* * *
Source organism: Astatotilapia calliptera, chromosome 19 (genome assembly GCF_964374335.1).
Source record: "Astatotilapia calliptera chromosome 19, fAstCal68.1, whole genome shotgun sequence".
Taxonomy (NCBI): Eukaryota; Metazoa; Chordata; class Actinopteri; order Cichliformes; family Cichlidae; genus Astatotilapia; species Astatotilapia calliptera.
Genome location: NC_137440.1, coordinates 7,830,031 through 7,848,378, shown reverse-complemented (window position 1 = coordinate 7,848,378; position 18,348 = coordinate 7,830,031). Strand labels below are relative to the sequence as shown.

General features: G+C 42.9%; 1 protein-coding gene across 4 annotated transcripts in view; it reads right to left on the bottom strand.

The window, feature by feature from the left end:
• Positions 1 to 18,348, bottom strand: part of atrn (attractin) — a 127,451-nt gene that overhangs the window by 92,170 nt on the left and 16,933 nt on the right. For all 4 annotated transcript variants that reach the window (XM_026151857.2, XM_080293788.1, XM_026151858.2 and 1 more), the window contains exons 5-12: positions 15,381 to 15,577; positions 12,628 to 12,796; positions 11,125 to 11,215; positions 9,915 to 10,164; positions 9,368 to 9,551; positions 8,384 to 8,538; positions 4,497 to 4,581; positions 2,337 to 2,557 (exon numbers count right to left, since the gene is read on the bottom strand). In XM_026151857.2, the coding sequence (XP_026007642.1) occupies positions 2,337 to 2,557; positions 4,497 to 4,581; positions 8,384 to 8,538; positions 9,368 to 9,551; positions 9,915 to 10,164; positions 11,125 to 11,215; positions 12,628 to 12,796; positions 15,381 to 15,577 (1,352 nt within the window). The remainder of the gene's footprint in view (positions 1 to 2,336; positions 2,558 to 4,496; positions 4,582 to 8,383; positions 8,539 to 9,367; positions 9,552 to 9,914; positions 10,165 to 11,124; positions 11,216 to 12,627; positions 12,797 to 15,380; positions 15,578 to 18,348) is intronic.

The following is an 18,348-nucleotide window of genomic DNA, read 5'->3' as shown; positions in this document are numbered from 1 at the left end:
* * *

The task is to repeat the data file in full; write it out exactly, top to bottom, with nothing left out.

Source organism: Astatotilapia calliptera, chromosome 19 (genome assembly GCF_964374335.1).
Source record: "Astatotilapia calliptera chromosome 19, fAstCal68.1, whole genome shotgun sequence".
Taxonomy (NCBI): Eukaryota; Metazoa; Chordata; class Actinopteri; order Cichliformes; family Cichlidae; genus Astatotilapia; species Astatotilapia calliptera.
Genome location: NC_137440.1, coordinates 7,830,031 through 7,848,378, shown reverse-complemented (window position 1 = coordinate 7,848,378; position 18,348 = coordinate 7,830,031). Strand labels below are relative to the sequence as shown.

General features: G+C 42.9%; 1 protein-coding gene across 4 annotated transcripts in view; it reads right to left on the bottom strand.

The window, feature by feature from the left end:
• Positions 1 to 18,348, bottom strand: part of atrn (attractin) — a 127,451-nt gene that overhangs the window by 92,170 nt on the left and 16,933 nt on the right. For all 4 annotated transcript variants that reach the window (XM_026151857.2, XM_080293788.1, XM_026151858.2 and 1 more), the window contains exons 5-12: positions 15,381 to 15,577; positions 12,628 to 12,796; positions 11,125 to 11,215; positions 9,915 to 10,164; positions 9,368 to 9,551; positions 8,384 to 8,538; positions 4,497 to 4,581; positions 2,337 to 2,557 (exon numbers count right to left, since the gene is read on the bottom strand). In XM_026151857.2, the coding sequence (XP_026007642.1) occupies positions 2,337 to 2,557; positions 4,497 to 4,581; positions 8,384 to 8,538; positions 9,368 to 9,551; positions 9,915 to 10,164; positions 11,125 to 11,215; positions 12,628 to 12,796; positions 15,381 to 15,577 (1,352 nt within the window). The remainder of the gene's footprint in view (positions 1 to 2,336; positions 2,558 to 4,496; positions 4,582 to 8,383; positions 8,539 to 9,367; positions 9,552 to 9,914; positions 10,165 to 11,124; positions 11,216 to 12,627; positions 12,797 to 15,380; positions 15,578 to 18,348) is intronic.

The following is an 18,348-nucleotide window of genomic DNA, read 5'->3' as shown; positions in this document are numbered from 1 at the left end: